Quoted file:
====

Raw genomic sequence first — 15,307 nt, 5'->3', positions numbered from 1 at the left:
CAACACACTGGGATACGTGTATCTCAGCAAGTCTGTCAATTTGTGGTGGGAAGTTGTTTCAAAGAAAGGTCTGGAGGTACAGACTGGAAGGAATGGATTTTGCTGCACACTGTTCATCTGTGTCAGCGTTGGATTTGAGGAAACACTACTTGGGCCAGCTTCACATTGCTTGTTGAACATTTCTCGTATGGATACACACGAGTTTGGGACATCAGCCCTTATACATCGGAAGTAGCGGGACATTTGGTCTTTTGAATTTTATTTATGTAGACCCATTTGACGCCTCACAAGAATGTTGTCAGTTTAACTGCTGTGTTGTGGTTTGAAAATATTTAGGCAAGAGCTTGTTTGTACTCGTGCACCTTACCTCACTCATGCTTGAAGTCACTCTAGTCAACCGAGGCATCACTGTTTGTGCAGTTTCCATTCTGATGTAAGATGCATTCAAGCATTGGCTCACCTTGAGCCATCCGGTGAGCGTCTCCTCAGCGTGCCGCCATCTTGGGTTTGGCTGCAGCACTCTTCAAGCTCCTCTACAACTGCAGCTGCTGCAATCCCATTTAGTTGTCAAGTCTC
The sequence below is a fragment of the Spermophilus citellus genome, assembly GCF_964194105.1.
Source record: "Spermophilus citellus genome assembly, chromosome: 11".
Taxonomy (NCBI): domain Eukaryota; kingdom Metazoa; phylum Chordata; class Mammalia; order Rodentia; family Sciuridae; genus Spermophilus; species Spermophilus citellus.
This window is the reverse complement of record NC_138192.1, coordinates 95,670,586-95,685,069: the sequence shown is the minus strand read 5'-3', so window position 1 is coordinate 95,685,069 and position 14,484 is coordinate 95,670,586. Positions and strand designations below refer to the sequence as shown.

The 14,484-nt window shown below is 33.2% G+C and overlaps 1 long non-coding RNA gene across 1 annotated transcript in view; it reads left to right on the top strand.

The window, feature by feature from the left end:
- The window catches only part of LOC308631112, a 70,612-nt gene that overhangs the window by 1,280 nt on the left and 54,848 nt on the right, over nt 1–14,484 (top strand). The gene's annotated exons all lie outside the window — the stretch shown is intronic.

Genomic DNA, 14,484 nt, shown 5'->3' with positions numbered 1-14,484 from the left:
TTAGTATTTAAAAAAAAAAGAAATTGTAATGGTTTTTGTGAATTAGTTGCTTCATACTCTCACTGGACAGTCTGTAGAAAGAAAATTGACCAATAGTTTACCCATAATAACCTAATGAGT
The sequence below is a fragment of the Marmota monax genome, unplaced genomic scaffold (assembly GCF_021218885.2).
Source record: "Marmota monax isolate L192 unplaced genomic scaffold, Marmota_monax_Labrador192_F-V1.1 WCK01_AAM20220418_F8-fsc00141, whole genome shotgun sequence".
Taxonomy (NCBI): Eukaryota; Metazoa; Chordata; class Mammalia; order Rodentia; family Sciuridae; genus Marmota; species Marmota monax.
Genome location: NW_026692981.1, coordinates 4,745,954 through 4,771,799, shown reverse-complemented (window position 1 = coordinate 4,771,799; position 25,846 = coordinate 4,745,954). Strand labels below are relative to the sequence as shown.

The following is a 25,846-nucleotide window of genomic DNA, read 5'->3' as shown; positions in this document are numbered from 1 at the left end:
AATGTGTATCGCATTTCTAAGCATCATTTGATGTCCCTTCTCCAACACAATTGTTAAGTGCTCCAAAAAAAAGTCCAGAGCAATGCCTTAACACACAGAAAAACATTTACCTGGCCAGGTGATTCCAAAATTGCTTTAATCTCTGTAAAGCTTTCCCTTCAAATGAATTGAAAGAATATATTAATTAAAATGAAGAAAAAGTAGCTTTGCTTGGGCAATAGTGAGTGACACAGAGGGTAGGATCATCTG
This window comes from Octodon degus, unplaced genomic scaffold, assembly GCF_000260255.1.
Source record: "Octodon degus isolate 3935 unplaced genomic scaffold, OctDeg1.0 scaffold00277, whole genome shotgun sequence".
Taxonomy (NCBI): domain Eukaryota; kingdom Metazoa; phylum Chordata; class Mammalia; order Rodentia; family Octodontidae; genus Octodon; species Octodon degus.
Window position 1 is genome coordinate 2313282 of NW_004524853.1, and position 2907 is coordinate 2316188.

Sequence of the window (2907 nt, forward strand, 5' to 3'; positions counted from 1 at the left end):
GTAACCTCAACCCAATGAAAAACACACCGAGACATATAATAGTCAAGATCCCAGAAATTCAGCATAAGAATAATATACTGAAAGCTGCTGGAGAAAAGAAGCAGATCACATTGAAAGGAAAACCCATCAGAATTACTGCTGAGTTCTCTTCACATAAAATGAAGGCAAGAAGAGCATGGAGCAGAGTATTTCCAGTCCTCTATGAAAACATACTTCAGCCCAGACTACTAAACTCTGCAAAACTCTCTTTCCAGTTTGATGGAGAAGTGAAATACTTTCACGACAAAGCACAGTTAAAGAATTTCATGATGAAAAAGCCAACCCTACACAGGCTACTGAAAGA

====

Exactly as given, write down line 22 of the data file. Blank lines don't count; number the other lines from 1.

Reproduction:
Sequence of the window (2907 nt, forward strand, 5' to 3'; positions counted from 1 at the left end):